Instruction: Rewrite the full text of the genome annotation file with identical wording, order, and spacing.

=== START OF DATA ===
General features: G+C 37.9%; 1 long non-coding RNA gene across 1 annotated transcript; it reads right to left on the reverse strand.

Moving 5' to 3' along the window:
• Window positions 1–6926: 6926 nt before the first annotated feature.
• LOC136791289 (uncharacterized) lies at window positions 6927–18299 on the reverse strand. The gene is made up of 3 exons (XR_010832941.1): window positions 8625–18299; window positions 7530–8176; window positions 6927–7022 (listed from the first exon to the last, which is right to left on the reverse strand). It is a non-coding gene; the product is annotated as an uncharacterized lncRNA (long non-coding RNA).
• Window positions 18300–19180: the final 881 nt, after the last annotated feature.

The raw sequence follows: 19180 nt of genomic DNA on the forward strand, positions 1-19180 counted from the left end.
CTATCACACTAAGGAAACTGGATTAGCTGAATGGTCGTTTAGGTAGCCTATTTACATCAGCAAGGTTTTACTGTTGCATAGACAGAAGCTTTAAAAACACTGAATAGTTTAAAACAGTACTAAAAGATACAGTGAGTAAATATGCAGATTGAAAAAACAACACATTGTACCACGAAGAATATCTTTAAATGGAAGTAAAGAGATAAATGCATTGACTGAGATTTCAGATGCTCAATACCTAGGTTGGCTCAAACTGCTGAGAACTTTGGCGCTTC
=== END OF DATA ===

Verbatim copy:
General features: G+C 37.9%; 1 long non-coding RNA gene across 1 annotated transcript; it reads right to left on the reverse strand.

Moving 5' to 3' along the window:
• Window positions 1–6926: 6926 nt before the first annotated feature.
• LOC136791289 (uncharacterized) lies at window positions 6927–18299 on the reverse strand. The gene is made up of 3 exons (XR_010832941.1): window positions 8625–18299; window positions 7530–8176; window positions 6927–7022 (listed from the first exon to the last, which is right to left on the reverse strand). It is a non-coding gene; the product is annotated as an uncharacterized lncRNA (long non-coding RNA).
• Window positions 18300–19180: the final 881 nt, after the last annotated feature.

The raw sequence follows: 19180 nt of genomic DNA on the forward strand, positions 1-19180 counted from the left end.
CTATCACACTAAGGAAACTGGATTAGCTGAATGGTCGTTTAGGTAGCCTATTTACATCAGCAAGGTTTTACTGTTGCATAGACAGAAGCTTTAAAAACACTGAATAGTTTAAAACAGTACTAAAAGATACAGTGAGTAAATATGCAGATTGAAAAAACAACACATTGTACCACGAAGAATATCTTTAAATGGAAGTAAAGAGATAAATGCATTGACTGAGATTTCAGATGCTCAATACCTAGGTTGGCTCAAACTGCTGAGAACTTTGGCGCTTC